How to install MozJPEG on macOS and Ubuntu

I recently had to make a Node script that would interface with the command line program cjpeg. I will show you how to install that on both your development laptop and on the Ubuntu server it will ultimately be deployed to.

What is MozJPEG

MozJPEG is a high efficiency JPEG converter that boasts higher visual quality and smaller file sizes than most other programs that output JPEG files. MozJPEG is meant to be used as a library in graphics programs and image processing tools, but mozjpeg is also packaged as a wonderful standalone command line tool called cjpeg which is what this article is about.

Install MozJPEG on macOS with brew

Brew is where you will find the latest mozjpeg binaries. If you don’t have brew yet, download it here.

brew install mozjpeg

If cjpeg isn’t found after installing, you can add it and djpeg with…

ln -s /usr/local/Cellar/mozjpeg/4.0.0/bin/cjpeg /usr/local/bin/cjpeg
ln -s /usr/local/Cellar/mozjpeg/4.0.0/bin/djpeg /usr/local/bin/djpeg

Install MozJPEG on Ubuntu from source

The developers did an excellent job with the makefile. Just make sure you’ve installed all the necessary tools and libraries.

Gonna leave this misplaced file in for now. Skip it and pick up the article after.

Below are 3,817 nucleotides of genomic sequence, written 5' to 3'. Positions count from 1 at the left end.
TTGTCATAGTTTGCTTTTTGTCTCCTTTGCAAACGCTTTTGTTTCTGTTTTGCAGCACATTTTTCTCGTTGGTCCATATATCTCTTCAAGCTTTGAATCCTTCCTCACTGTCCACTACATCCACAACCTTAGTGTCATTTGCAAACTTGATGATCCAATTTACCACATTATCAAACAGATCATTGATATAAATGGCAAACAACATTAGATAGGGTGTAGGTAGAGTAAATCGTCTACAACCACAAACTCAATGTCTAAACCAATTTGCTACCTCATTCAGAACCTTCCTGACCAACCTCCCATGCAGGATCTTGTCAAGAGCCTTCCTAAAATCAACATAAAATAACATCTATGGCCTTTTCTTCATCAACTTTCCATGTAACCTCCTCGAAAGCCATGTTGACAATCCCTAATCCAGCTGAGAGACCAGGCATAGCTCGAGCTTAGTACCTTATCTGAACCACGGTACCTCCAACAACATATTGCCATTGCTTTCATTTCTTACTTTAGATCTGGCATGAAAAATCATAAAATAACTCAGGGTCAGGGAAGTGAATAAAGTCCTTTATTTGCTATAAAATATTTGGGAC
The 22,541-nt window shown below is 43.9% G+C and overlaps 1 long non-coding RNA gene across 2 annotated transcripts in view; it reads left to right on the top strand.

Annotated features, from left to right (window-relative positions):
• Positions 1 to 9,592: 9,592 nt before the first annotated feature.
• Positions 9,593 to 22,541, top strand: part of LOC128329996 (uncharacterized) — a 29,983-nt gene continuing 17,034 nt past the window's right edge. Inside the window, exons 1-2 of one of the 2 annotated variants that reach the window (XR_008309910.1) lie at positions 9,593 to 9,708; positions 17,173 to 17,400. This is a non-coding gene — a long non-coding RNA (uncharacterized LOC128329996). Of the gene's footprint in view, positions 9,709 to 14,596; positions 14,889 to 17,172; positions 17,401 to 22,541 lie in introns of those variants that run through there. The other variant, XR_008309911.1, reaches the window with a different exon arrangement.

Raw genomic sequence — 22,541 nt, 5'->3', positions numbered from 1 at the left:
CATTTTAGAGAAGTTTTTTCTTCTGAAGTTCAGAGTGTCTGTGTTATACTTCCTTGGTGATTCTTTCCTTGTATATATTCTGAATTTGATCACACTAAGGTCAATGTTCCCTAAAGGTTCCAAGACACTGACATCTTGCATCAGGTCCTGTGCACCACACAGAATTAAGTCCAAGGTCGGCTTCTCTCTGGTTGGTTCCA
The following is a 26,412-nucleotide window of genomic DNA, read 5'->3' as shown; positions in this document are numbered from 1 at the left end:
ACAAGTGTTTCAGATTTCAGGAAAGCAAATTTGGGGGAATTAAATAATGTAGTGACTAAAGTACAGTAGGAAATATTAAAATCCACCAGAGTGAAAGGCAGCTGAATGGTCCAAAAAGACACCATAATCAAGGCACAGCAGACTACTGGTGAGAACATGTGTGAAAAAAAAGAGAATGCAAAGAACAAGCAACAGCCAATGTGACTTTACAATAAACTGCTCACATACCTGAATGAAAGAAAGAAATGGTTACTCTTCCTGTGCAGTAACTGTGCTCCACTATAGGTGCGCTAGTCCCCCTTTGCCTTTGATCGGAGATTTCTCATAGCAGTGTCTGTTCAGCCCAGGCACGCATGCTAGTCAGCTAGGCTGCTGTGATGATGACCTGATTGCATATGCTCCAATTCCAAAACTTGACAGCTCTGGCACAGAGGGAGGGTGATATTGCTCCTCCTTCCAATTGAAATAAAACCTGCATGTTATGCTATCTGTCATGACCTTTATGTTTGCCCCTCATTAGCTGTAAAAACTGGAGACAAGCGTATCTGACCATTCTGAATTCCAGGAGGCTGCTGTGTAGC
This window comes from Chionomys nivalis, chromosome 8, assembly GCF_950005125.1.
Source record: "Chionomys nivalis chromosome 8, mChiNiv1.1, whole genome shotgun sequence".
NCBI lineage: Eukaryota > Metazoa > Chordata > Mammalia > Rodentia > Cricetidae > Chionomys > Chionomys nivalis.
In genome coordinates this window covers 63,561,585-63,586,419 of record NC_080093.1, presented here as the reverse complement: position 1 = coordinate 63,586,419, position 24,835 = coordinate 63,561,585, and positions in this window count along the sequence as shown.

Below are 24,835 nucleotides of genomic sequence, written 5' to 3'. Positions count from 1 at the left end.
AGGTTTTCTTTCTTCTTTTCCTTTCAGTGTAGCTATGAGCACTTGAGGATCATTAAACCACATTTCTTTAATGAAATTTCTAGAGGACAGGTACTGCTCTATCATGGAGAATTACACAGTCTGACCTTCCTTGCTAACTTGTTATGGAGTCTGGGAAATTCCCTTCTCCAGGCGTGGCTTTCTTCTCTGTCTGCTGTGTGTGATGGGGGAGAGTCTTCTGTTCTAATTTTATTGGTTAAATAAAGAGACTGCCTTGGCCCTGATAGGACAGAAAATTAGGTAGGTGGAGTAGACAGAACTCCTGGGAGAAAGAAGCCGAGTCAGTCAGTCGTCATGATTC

sudo apt-get update
sudo apt-get install cmake autoconf automake libtool nasm make pkg-config git libpng-dev
git clone https://github.com/mozilla/mozjpeg.git

Then do the following to compile mozjpeg:

cd mozjpeg
mkdir build && cd build
sudo cmake -G"Unix Makefiles" ../
sudo make install

This will create a folder in /opt/mozjpeg with all the goodies for mozjpeg. If you want to use any of the binaries in the directory, you’ll need to just create a symlink to it.

cd /usr/local/bin
sudo ln -s /opt/mozjpeg/bin/cjpeg
sudo ln -s /opt/mozjpeg/bin/djpeg

Raw CJPEG usage examples

How to convert a file with cjpeg:

cjpeg -quality 80 test.jpg output.jpg  # convert a file

How to convert a JPEG file and read out the contents to stdout:

djpeg test.jpg | cjpeg -quality 80  # pipe the output to stdout

How to compress and minify a buffered JPEG in NodeJS

In Node, you can spawn a process and pipe a stream to stdin. When you pipe to cjpeg, however, as opposed to passing a file name, cjpeg won’t know the file extension of the piped file, therefore, the pipe must be in a bitmap format. So for us to be able to pipe in a jpeg to compress, the command we must execute involves djpeg which will decode a jpeg file for use in a stream pipeline.

const bufferToStream = (buffer) => {
	const stream = new Readable();
	return stream;

export const compressPhotoAsync = (buf) => new Promise((resolve, reject) => {
	const cjpeg = cp.exec('djpeg | cjpeg -optimize -quality 80', {encoding: 'buffer'});
	const parts = [];
	cjpeg.stderr.on('data', reject);
	cjpeg.stdout.on('data', part => parts.push(part));
	cjpeg.on('close', () => resolve(Buffer.concat(parts)));